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The dungeon-gloom of superstition's night— The wizard spell—the homicidal rite,

Each hell-wrought rite of Satan's fest❜ring chain

Like Sampson's cords shall part-nor close

again;

These all shall melt before the fearless

blaze

That round thy sacred head, divine Immanuel! plays.

Thus in the stillness of the midnight hour Thy walls, Philippi! felt the rushing

power

With viewless haste the awful spirit trodeThe earth, affrighted, quak'd beneath her

God;

Locks, chains, and bolts, his kingly presence

Alee;

The bands are loos'd-the pris'ners wander free!

Isles of the South-lo! where the heath[suns;

fern runs

O'er sterile wastes, beneath your glowing And giant forests, thick with nodding plumes,

Roll their dark shadows down the distant glooms;

Whose stately trunks, for many an age o'erpast,

Have rock'd and groan'd beneath the wailing blast;

(Where oft the moonbeam gilds the craggy

stone

That guards some mould'ring corse, or grisly skeleton)

E'en there the woodman's sturdy stroke shall sound,

And crashing pines bestrew the trembling

ground;

E'en there-the team shall plough the knotted plain,

And recent wilds rejoice with waving grain.

Couch'd on the velvet slopes of grass-clad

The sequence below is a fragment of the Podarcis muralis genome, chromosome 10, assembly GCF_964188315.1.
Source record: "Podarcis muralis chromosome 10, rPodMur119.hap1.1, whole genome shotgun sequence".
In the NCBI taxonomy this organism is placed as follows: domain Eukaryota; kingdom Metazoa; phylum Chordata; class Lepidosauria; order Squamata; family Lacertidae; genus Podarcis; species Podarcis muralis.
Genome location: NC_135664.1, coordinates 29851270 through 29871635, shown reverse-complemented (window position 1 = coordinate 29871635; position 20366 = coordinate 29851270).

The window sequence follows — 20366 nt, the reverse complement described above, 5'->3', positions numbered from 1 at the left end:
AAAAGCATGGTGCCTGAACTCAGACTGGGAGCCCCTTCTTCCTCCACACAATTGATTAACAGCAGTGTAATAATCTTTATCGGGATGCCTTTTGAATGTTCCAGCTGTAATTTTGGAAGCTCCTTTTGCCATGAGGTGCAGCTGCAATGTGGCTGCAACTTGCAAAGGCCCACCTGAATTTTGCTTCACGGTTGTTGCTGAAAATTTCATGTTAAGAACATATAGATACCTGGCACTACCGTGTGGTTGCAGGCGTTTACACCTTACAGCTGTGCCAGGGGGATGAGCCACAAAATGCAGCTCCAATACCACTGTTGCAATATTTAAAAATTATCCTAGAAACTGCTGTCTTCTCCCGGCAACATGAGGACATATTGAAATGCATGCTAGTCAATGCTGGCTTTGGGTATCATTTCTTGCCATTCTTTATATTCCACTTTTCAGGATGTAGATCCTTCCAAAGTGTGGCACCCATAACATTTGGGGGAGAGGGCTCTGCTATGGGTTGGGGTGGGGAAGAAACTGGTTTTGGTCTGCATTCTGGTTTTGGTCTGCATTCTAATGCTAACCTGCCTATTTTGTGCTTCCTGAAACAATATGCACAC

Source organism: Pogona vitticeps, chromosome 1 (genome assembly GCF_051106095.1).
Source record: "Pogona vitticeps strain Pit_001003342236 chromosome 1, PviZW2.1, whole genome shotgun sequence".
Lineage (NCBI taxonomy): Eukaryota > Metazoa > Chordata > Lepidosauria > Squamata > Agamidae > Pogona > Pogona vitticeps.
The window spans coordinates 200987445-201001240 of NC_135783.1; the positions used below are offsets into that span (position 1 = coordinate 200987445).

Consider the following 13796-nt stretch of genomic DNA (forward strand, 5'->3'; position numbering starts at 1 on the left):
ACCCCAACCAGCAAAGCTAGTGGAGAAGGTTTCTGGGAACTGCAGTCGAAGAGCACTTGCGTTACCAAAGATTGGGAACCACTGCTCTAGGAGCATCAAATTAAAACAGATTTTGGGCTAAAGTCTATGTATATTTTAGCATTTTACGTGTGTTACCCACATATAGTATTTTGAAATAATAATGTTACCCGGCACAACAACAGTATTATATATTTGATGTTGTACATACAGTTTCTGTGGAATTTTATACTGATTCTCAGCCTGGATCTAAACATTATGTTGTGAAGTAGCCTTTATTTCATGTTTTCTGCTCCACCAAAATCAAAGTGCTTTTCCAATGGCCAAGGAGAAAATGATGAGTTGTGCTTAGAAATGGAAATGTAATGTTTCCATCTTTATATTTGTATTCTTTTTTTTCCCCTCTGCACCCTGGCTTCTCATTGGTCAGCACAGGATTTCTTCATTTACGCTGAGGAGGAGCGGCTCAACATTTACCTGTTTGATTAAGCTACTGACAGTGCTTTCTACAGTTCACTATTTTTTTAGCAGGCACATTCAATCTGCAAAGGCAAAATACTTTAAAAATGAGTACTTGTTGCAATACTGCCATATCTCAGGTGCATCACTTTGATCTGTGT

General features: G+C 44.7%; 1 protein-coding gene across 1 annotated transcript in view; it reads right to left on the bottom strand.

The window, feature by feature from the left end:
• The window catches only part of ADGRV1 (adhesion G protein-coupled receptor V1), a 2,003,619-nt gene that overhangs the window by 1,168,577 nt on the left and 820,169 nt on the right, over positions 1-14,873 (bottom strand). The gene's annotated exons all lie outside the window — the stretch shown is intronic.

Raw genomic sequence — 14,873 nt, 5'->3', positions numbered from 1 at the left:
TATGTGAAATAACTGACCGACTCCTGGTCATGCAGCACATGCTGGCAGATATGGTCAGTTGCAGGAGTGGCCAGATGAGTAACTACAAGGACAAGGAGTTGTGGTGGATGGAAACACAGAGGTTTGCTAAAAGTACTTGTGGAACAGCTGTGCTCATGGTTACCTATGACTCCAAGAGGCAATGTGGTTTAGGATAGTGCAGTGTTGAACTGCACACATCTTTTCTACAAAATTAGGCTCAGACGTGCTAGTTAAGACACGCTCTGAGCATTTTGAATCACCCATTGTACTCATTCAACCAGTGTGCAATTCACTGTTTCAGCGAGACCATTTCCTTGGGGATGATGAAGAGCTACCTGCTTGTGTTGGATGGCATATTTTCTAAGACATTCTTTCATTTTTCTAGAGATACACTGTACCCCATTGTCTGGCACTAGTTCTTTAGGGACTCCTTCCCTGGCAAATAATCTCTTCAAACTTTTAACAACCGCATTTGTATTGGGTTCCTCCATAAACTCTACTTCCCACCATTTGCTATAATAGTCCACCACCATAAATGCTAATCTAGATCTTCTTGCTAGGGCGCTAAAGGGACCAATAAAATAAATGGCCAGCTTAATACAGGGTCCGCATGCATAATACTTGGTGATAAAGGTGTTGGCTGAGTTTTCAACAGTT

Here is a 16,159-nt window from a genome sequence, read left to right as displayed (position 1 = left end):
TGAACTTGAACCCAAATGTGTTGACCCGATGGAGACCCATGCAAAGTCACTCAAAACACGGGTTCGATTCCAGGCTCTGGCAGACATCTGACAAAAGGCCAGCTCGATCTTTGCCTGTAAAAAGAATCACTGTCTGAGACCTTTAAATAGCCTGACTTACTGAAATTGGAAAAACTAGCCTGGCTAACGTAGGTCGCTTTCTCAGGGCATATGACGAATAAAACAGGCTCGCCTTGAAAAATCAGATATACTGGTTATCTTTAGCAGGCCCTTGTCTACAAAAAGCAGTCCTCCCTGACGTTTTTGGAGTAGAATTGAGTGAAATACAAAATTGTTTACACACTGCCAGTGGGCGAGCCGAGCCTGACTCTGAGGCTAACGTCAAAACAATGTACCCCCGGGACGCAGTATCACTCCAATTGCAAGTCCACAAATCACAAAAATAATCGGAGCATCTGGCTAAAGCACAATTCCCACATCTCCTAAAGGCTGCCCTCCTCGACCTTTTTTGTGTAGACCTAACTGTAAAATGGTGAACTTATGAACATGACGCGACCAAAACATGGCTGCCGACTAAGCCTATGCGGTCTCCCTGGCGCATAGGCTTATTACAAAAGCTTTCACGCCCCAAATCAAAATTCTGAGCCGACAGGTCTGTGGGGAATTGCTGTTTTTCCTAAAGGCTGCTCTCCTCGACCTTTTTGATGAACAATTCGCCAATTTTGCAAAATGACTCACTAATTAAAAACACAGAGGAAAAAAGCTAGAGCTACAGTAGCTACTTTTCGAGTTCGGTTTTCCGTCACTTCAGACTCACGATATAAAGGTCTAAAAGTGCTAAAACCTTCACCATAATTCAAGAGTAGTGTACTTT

bills,

Thy flocks shall rest, or skirt the babbling

rills;

And the slow herd, where now the wild boars lave,

Bow their meek heads to taste the crystal

wave.

To ev'ry isle, o'er which the zephyr sweeps Its breezy health across the rippling deeps, Their golden stores the handmaid ants shall bring,

And o'er its rugged forms their softning lustre fling.

Lift, mourning land! then lift the drooping eye

O'er the sure page of wakeful prophecyThere Bethlehem's Star in stately march

pears,

Through vistas dark of long sepulchre'd years!

Its faintest gleam Alua's soul appals—
See-like the meteor-blaze, he falls!-he

falls!

O'er your own waves the distant glories

play,

Precursive heralds of advancing day!
Her gods obscene, lo! Otaheite binds,
And casts them, headlong, to the raving
winds:

And, sweet to heav'n, from many a kindred shore

Thy lovely songs, victorious Lion! soar.

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But hope still views thy moral suns arise, In cloudless splendour and in happier skies. Thy demon-king beholds the coming hour That snaps his sceptre, and dissolves his power,

"WE SHALL MEET AGAIN!"

WE part to-day-but when to meet,
Alas! no one can tell;

Scarce have we time each friend to greet,
Ere we must say, Farewell!

Repining in this world is vain,
Our solace is-We'll meet again!

When rising at the trumpet's call,
The warrior girds his sword;
No fear his vent'rous heart can pall,
When glad he hears that word:
Though, love, we now must part in pain,
My heart bodes sure-We'll meet again!

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